Pakistan's powerful intelligence agency ISI is behind the Pathankot attack in Punjab using a terrorist group it created 15 years ago, a former top White House official has said.
Pakistan’s powerful intelligence agency ISI is behind the Pathankot attack in Punjab using a terrorist group it created 15 years ago, a former top White House official has said.
Bruce Riedel, who worked in the National Security Council of the White House and was among the few present at the Bill Clinton-Nawaz Sharif meeting in 1999 during Kargil war, said the attack is designed to prevent any detente between India and Pakistan after Prime Minister Narendra Modi’s surprise Christmas Day visit to Pakistan.
In an article in the Daily Beast, Riedel said the attacks in Pathankot and on the Indian Consulate in Mazar-e Sharif in northern Afghanistan was the handiwork of Pakistani terror group Jaish-e-Muhammad which the Inter-Services Intelligence (ISI) created 15 years ago.
He quoted “well-informed press and other knowledgeable sources” for his assessment.
He said the ISI is under the generals’ command and is composed of army officers, so the spies are controlled by the Pakistani army, which justifies its large budget and nuclear weapons program by citing the Indian menace.
“Any diminution in tensions with India might risk the army’s lock on its control of Pakistan’s national security policy. The army continues to distinguish between ‘good’ terrorists like JEM and LET and ‘bad’ terrorists like the Pakistani Taliban, despite decades of lectures from American leaders,” he said.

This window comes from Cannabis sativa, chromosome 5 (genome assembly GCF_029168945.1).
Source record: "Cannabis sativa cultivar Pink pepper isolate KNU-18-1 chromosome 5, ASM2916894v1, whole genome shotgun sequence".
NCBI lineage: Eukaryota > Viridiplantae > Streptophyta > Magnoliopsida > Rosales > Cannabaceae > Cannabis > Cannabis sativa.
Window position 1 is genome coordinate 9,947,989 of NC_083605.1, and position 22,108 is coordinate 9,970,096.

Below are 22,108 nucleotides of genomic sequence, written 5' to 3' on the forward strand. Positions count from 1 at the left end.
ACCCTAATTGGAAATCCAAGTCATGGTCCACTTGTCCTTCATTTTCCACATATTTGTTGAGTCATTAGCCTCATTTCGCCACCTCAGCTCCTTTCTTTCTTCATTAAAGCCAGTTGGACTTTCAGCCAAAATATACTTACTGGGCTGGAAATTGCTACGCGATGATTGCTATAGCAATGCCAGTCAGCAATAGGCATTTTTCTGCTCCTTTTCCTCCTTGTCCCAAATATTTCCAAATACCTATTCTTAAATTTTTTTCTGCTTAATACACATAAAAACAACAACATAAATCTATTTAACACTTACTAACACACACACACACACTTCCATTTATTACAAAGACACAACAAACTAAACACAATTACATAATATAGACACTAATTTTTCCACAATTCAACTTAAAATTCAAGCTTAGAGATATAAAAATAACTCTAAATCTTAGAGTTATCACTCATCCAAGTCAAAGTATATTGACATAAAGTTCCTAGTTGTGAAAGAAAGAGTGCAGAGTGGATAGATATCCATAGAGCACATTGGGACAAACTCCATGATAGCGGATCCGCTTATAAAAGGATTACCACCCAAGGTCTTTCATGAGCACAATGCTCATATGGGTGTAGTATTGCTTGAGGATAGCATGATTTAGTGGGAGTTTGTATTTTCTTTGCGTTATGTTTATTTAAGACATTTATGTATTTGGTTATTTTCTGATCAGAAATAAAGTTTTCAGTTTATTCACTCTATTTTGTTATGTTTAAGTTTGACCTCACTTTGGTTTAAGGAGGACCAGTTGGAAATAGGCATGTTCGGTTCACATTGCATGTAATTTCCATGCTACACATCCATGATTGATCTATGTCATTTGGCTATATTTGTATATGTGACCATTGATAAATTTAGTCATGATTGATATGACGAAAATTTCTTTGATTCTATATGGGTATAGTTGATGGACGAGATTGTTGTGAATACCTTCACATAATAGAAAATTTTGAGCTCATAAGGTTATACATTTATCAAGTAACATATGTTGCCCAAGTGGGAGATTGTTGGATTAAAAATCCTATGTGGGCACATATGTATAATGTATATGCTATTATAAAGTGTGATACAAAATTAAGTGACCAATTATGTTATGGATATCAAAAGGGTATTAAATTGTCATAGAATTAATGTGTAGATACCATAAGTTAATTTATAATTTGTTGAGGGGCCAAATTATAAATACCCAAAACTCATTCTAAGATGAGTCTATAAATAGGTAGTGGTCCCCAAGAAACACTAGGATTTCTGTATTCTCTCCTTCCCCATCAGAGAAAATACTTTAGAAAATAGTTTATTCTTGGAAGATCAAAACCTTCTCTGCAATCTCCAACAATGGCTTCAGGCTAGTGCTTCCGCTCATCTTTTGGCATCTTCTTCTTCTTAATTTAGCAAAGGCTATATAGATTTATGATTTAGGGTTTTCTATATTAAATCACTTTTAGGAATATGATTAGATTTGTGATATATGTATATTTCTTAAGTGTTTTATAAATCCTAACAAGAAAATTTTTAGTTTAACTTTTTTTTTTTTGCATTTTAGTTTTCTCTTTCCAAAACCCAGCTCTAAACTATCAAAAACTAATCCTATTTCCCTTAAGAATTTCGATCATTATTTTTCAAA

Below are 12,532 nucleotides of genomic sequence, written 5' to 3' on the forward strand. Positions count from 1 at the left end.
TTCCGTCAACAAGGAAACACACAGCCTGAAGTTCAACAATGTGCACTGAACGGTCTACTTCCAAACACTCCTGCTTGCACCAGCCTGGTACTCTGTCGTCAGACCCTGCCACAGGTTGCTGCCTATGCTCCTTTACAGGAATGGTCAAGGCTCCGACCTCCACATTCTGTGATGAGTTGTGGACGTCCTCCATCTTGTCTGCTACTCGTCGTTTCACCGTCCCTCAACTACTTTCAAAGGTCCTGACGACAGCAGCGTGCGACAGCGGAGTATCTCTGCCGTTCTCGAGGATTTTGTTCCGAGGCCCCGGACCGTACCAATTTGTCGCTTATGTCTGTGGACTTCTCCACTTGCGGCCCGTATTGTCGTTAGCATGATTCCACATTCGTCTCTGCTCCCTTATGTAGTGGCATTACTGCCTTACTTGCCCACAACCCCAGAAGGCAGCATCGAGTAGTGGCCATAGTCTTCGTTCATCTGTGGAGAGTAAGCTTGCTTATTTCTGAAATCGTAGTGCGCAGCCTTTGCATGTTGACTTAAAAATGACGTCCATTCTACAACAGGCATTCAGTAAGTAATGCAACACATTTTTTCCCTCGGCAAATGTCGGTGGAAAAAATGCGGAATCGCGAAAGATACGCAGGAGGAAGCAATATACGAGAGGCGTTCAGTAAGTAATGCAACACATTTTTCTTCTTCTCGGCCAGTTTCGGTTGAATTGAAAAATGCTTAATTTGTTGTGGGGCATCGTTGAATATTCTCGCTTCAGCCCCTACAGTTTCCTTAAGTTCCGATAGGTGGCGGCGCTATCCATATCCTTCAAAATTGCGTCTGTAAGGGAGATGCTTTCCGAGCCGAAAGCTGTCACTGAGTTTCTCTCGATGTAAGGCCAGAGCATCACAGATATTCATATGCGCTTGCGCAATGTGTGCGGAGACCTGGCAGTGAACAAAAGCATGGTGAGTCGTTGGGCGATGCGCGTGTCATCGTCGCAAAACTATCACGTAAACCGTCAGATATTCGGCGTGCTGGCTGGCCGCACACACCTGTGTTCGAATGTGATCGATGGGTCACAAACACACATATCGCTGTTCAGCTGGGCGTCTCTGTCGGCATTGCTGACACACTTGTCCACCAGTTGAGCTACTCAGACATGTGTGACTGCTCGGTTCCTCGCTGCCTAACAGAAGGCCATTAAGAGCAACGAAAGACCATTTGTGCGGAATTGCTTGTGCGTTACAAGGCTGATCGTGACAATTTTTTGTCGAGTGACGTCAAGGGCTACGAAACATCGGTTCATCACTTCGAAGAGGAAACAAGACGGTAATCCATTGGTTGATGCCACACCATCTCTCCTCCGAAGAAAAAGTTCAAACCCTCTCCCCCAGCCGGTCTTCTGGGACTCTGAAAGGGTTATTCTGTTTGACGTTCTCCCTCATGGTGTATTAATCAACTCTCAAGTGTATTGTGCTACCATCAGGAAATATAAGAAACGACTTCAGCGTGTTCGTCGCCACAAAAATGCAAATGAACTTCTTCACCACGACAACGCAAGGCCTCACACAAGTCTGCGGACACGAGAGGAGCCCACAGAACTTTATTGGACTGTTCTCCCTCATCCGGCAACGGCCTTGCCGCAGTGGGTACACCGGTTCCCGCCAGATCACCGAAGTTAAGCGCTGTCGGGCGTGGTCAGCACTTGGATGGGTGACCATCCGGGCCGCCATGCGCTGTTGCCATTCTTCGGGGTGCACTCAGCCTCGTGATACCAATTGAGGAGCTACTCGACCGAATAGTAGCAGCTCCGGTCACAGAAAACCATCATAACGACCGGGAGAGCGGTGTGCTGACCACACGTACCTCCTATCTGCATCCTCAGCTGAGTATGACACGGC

Riedel, a former CIA officer, said the Pakistani army has long distrusted Prime Minister Nawaz Sharif, who has advocated a detente with India since the 1990s.
“An army coup in 1999 sent him into exile in Saudi Arabia for a decade. His warm embrace of Modi on Christmas Day in his home in Lahore undoubtedly angered the generals,” he said.
He noted that the US put JeM on the terrorist sanctions list years ago u2014 but it continues to coddle the Pakistani army.
“Gen Raheel Sharif, the army’s boss, got a warm embrace from the Pentagon last fallu2014despite the ISI support for the Afghan Taliban’s offensive against the Kabul government and despite the Pakistani military’s backing of terror groups like JeM,” he said.